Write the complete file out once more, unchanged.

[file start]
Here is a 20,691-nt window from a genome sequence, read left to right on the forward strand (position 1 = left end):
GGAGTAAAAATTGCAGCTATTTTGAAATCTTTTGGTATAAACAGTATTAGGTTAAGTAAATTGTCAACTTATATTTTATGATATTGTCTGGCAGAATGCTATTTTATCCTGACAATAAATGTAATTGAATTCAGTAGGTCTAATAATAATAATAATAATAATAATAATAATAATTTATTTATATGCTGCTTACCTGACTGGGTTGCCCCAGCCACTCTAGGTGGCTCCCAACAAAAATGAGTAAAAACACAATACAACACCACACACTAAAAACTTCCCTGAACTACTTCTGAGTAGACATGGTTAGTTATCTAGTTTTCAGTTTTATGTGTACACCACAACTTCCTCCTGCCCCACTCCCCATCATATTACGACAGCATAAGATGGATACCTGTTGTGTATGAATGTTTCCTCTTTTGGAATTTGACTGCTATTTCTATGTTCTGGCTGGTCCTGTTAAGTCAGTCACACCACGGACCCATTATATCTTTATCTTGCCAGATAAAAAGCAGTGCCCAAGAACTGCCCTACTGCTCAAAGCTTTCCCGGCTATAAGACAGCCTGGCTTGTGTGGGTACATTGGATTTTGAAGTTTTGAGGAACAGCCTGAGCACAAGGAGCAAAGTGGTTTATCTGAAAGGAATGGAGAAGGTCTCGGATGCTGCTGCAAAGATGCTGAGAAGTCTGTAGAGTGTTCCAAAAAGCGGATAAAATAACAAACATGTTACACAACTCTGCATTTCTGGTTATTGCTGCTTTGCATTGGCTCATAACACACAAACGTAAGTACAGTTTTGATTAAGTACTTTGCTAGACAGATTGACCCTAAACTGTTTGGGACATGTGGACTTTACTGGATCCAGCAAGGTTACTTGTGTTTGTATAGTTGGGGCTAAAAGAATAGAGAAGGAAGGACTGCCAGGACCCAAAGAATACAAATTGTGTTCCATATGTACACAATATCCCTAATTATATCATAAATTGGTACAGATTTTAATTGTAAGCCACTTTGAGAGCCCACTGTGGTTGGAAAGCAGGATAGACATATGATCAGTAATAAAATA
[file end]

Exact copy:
Here is a 20,691-nt window from a genome sequence, read left to right on the forward strand (position 1 = left end):
GGAGTAAAAATTGCAGCTATTTTGAAATCTTTTGGTATAAACAGTATTAGGTTAAGTAAATTGTCAACTTATATTTTATGATATTGTCTGGCAGAATGCTATTTTATCCTGACAATAAATGTAATTGAATTCAGTAGGTCTAATAATAATAATAATAATAATAATAATAATAATTTATTTATATGCTGCTTACCTGACTGGGTTGCCCCAGCCACTCTAGGTGGCTCCCAACAAAAATGAGTAAAAACACAATACAACACCACACACTAAAAACTTCCCTGAACTACTTCTGAGTAGACATGGTTAGTTATCTAGTTTTCAGTTTTATGTGTACACCACAACTTCCTCCTGCCCCACTCCCCATCATATTACGACAGCATAAGATGGATACCTGTTGTGTATGAATGTTTCCTCTTTTGGAATTTGACTGCTATTTCTATGTTCTGGCTGGTCCTGTTAAGTCAGTCACACCACGGACCCATTATATCTTTATCTTGCCAGATAAAAAGCAGTGCCCAAGAACTGCCCTACTGCTCAAAGCTTTCCCGGCTATAAGACAGCCTGGCTTGTGTGGGTACATTGGATTTTGAAGTTTTGAGGAACAGCCTGAGCACAAGGAGCAAAGTGGTTTATCTGAAAGGAATGGAGAAGGTCTCGGATGCTGCTGCAAAGATGCTGAGAAGTCTGTAGAGTGTTCCAAAAAGCGGATAAAATAACAAACATGTTACACAACTCTGCATTTCTGGTTATTGCTGCTTTGCATTGGCTCATAACACACAAACGTAAGTACAGTTTTGATTAAGTACTTTGCTAGACAGATTGACCCTAAACTGTTTGGGACATGTGGACTTTACTGGATCCAGCAAGGTTACTTGTGTTTGTATAGTTGGGGCTAAAAGAATAGAGAAGGAAGGACTGCCAGGACCCAAAGAATACAAATTGTGTTCCATATGTACACAATATCCCTAATTATATCATAAATTGGTACAGATTTTAATTGTAAGCCACTTTGAGAGCCCACTGTGGTTGGAAAGCAGGATAGACATATGATCAGTAATAAAATA